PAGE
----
I was perusing the numerous racks of mother’s day cards recently. As is characteristic of me, my experience jettisoned into a silent analytical observation. I made mental notes pertaining to the responsibility afforded to a mother. It is a 24-7 job. Mothers must be on call to jump to attention for a whimpering baby with a wet diaper or hunger pangs. Mothers must be on constant alert for toddlers unrolling a roll of toilet paper that he is busily spreading from room to room with the roll unraveling behind him as he gleefully runs.
We are a tough breed who gets attacked with a projectile shot of vomit that lands on our bodies with the force of a speeding bullet. We wipe runny noses with an almost unlimited amount of tissue that seems to be pulled from thin air. We spend years of sleep deprivation from waking at all hours of the night to nurse sick children back to health. We spend the better part of our child’s teen years pacing the floor when our new drivers are past curfew , conjuring all the terrible things that might have happened to them within the confines of our mind.
Through challenges, trials, tribulations, childhood illness, mothers shrug it off and unquestionably support their children day after day. We never notice the first year of life when you smell like spit up, or that poopy diaper that leaked on your lap. If the child is out of baby food etc. we have all made a trip to the store smelling like the latter because our worries about looking presentable are blinded by the needs of our child.
There you have it. All mothers are special, but special needs moms are different. They are humbled, challenged, tough, protective, and cheerleaders for their children beyond the call of duty. They deal with doctors, teachers, therapists, and more who tell them their child will never meet a certain milestone. Milestones that traditional parents take for granted.
A word of caution, never say your child won’t, can’t, never will, or any other phrase which reeks of pessimistic projections for their child. Like a cat, special needs mothers have hidden claws behind their fingernails that will protrude when they are in attack mode resultant from any threat, or negativity aimed towards their child or the child’s mom.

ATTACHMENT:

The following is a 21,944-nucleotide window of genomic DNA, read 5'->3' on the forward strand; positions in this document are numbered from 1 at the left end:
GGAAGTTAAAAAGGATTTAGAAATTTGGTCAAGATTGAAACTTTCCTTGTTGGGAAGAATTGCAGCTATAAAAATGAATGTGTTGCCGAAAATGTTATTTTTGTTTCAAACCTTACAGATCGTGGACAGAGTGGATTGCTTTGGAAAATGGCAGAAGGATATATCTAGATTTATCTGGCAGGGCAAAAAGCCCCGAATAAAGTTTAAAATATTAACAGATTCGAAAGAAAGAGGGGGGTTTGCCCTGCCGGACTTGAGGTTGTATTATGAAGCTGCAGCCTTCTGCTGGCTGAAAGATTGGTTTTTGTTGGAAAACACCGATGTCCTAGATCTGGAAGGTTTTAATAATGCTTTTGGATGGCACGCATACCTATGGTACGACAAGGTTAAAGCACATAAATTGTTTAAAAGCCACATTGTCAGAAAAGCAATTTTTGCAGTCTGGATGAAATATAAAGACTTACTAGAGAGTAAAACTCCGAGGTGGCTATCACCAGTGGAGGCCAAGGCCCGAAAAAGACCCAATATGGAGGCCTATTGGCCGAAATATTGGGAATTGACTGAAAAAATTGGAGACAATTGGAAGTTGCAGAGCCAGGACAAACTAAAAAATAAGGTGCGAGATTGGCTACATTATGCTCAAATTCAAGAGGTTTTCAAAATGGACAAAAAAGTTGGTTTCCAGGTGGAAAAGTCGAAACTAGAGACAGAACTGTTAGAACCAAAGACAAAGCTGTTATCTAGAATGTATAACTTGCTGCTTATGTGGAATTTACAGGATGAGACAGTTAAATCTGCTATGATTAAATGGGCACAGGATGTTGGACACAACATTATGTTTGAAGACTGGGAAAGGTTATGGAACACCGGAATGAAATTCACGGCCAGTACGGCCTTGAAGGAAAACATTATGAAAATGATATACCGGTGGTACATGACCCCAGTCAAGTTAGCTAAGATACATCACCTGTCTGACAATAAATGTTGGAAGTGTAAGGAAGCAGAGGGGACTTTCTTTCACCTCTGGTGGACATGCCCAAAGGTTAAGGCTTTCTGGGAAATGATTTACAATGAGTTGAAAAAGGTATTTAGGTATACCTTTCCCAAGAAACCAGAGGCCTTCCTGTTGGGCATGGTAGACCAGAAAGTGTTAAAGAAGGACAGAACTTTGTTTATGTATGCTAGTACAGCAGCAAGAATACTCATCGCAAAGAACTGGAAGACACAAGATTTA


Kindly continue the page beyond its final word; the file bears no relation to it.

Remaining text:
Special needs parents will expect nothing but the best of care for their children. They are not afraid to vocalize and take action until their child gets just that. While other parents seek out babysitters for a weekly date night, many special needs parents silently stay home to care for their child’s demanding needs. It is much more difficult to get sitters for special needs children, and medical, and therapy issues can leave parents financially strapped. While other parents complain that their child did not make captain of the soccer team, these parents merely want their child to make the team and socialize with peers.
While parents worry about their child being popular, special needs parents worry about their child having friends at all. We shuffle our children to numerous therapy appointments, social groups, pediatricians, tutors, and specialists, while managing jobs, homes, and the stares from people in public.
Through it all we realize that we can climb mountains, make it to the summit and down again as we develop determination and strength to fight for our young like nothing else.
Now, back to my story about visiting the card shop. None of those cards appeared to be directed at special needs parents so I am providing my version that I would design for all of you out there.
To A Special Needs Mom (A Hallmark moment)
Mommies, you always look beyond my disability and see my talents
To you I am a diamond in the rough black on the exterior but shiny underneath
As my daily cheerleader you slowly buff me off to reach the shiny diamond that I am inside
Without you in my corner I would never have made it as far as I have
We have proved doctors and therapists prognosis wrong repeatedly
With you in my corner we will keep proving them wrong
Thanks for believing in me and helping me when others give up
Thanks for showing your love for me every day
Most of all, thanks for being my mommy
Happy Mothers Day Mommy from your special needs child to my very SPECIAL mommy
And from me – I wish all fellow Moms a happy Mothers Day
Mari Nosal, M.Ed., CECE
Mari Nosal : Please stop by my site at Amazon Books and check out my published books on autism aspergers special needs and more http://tinyurl.com/kdspqy9